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With my return trip to Estonia, there was absolutely no way I was missing out on the city of Narva this time around. For those unfamiliar with this city in eastern Estonia, my eagerness might seem strange. What’s so special about visiting Narva?
Well a few things make Narva worth visiting actually. For one, the city sits right on the border with Russia, providing me with another tantalising glimpse into a country I’ve yet to explore. Then there’s the fact that Narva is the third largest city in Estonia with over 700 years of history. That seems like a recipe for something stories and landmarks. Speaking of which, Narva is also home to one of the most iconic castles in Estonia and I can’t say no to a good castle.
So, basically I had to visit Narva. Especially as I’m keen to find all the interesting places in Estonia beyond just Tallinn. Whether you’re keen on learning more or already want to go, here are few tips to make the most of a trip to Narva.
Follow the Promenade for Views Galore
If you want to find the most scenic and appealing part of the city, head straight for the Narva Promenade. This riverfront area makes quite a bold first impression and just bursting with nature. It runs along the Narva River as it flows from Lake Peipus into the Baltic Sea, with Russia easily spotted on the far bank.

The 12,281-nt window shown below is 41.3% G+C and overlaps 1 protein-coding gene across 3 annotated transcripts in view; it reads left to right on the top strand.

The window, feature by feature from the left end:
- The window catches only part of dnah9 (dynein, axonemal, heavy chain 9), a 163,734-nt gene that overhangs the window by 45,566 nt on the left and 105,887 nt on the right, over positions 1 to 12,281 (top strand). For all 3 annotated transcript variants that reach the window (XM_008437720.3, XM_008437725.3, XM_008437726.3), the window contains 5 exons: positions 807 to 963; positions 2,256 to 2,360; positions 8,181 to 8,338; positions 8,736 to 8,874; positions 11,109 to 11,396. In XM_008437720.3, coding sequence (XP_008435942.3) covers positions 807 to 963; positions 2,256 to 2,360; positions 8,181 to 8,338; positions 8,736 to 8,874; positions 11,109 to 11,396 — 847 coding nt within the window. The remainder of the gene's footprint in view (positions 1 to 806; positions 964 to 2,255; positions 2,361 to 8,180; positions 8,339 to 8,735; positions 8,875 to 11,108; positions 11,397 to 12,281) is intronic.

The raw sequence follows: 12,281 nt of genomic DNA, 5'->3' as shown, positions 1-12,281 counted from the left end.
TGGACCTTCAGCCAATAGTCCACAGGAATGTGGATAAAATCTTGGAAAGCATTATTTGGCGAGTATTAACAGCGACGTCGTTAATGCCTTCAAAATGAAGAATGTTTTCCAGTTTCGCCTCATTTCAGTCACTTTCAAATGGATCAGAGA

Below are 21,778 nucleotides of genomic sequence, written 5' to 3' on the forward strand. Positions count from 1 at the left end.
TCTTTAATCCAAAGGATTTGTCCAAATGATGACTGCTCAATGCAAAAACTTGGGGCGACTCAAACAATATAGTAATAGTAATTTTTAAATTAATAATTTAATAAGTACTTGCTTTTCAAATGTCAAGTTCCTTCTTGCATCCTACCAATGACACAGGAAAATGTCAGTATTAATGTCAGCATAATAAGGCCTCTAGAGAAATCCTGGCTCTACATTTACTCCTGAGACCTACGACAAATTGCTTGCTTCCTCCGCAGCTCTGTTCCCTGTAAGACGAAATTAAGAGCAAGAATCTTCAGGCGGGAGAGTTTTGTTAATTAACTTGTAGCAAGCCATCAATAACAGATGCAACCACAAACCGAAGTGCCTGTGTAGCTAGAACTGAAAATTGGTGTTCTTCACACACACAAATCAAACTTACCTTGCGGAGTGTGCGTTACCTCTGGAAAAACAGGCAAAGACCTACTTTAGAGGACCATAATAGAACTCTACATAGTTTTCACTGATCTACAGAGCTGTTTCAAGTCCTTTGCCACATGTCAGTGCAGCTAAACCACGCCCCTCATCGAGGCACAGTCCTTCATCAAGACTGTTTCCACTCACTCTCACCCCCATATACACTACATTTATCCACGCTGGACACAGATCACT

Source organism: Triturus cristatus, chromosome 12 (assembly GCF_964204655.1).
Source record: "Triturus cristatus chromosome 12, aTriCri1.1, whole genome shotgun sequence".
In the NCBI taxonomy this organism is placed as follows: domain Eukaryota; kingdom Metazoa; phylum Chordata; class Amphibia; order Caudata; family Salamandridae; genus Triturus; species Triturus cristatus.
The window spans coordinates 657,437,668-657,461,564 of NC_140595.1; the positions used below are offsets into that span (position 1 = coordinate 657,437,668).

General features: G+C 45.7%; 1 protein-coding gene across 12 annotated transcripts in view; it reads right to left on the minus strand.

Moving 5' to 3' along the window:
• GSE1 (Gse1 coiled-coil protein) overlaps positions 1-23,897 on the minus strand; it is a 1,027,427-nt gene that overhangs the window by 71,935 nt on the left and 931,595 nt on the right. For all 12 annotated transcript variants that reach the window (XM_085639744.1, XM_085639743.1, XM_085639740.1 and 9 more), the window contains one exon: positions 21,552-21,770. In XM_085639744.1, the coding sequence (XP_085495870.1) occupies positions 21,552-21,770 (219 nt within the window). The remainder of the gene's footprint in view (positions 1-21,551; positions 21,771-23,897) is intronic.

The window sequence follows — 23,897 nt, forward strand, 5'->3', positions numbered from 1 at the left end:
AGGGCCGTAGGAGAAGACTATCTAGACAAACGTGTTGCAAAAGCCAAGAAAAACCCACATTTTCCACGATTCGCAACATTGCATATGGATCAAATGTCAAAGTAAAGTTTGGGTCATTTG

While the blues of the river and the modern promenade are both attractive, what makes this place special is Narva’s impressive old fortifications. Seven bastions were built by the river in the late 17th century and are today a gorgeous leafy park with superb views.
Start with the fortifications, then head down to the river boulevard for a pleasant walk by the water. Although they were closed the days I was there, it is possible to head down into the Victorian Bastion Casemates within the fortifications. As for attractions on the water, most find the above Sun Square, effectively a “human sundial”, quite a peculiar sight.
Visit Narva Castle
If there’s one thing you can’t leave Narva before seeing, it’s the iconic Narva Castle. This statuesque stronghold is the main attraction and most iconic landmark in Narva and with good reason. Actually, you could say it’s one of the most recognisable landmarks in Estonia. It doesn’t hurt that it overlooks the river and cuts a different figure from every angle. But you better believe there’s lots of history behind it as well, as it houses the Narva Museum.
Officially called Narva Hermann Castle after the central Hermann Tower, the castle was founded in the late 13th century. At that time, this part of the Baltic was controlled by the Danes, and there’s some exhibits inside on the city’s Danish history. The Danes eventually sold the castle to Livonian Order, who renovated it and gave it the layout seen today. Narva Castle was badly damaged during WWII, but restored in the 50s, resulting in its rather sparse look.
Besides admiring the castle from the outside, it’s worth exploring the museum inside when visiting Narva. It seems the museum has just recently been updated before my trip, as there were quite a few new audio-visual displays scattered throughout.
Unfortunately, my reaction to the museum was a bit mixed. There were some exhibits I found interesting and the views from the tower are fantastic. However, I did think the castle was hard to navigate and had limited English information. The last part makes sense as the visitors were overwhelmingly either Estonian or Russian.